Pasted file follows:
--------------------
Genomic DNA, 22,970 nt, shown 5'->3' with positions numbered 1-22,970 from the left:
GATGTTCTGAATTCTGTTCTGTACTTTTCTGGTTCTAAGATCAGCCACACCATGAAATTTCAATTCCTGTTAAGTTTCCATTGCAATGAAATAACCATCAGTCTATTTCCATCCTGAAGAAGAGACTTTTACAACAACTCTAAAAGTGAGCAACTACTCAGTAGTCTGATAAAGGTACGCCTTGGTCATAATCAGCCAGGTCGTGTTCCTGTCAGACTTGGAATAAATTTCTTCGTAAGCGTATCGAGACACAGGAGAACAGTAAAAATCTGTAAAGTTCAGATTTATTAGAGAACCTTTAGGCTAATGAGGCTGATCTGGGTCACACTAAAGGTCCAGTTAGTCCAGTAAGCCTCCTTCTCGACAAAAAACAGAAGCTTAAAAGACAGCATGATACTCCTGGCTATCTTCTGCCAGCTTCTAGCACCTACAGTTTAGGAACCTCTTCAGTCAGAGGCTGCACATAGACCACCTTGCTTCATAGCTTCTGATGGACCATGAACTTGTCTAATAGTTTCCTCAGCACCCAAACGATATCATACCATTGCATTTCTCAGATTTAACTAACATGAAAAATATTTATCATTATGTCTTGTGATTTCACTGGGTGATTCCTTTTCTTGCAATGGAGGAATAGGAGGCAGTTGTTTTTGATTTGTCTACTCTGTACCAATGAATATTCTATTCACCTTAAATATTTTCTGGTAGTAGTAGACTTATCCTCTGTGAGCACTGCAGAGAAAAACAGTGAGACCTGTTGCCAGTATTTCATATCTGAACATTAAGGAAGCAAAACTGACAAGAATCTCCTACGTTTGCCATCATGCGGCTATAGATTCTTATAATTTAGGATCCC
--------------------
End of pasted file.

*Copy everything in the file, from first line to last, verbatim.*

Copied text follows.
Genomic DNA, 22,970 nt, shown 5'->3' with positions numbered 1-22,970 from the left:
GATGTTCTGAATTCTGTTCTGTACTTTTCTGGTTCTAAGATCAGCCACACCATGAAATTTCAATTCCTGTTAAGTTTCCATTGCAATGAAATAACCATCAGTCTATTTCCATCCTGAAGAAGAGACTTTTACAACAACTCTAAAAGTGAGCAACTACTCAGTAGTCTGATAAAGGTACGCCTTGGTCATAATCAGCCAGGTCGTGTTCCTGTCAGACTTGGAATAAATTTCTTCGTAAGCGTATCGAGACACAGGAGAACAGTAAAAATCTGTAAAGTTCAGATTTATTAGAGAACCTTTAGGCTAATGAGGCTGATCTGGGTCACACTAAAGGTCCAGTTAGTCCAGTAAGCCTCCTTCTCGACAAAAAACAGAAGCTTAAAAGACAGCATGATACTCCTGGCTATCTTCTGCCAGCTTCTAGCACCTACAGTTTAGGAACCTCTTCAGTCAGAGGCTGCACATAGACCACCTTGCTTCATAGCTTCTGATGGACCATGAACTTGTCTAATAGTTTCCTCAGCACCCAAACGATATCATACCATTGCATTTCTCAGATTTAACTAACATGAAAAATATTTATCATTATGTCTTGTGATTTCACTGGGTGATTCCTTTTCTTGCAATGGAGGAATAGGAGGCAGTTGTTTTTGATTTGTCTACTCTGTACCAATGAATATTCTATTCACCTTAAATATTTTCTGGTAGTAGTAGACTTATCCTCTGTGAGCACTGCAGAGAAAAACAGTGAGACCTGTTGCCAGTATTTCATATCTGAACATTAAGGAAGCAAAACTGACAAGAATCTCCTACGTTTGCCATCATGCGGCTATAGATTCTTATAATTTAGGATCCC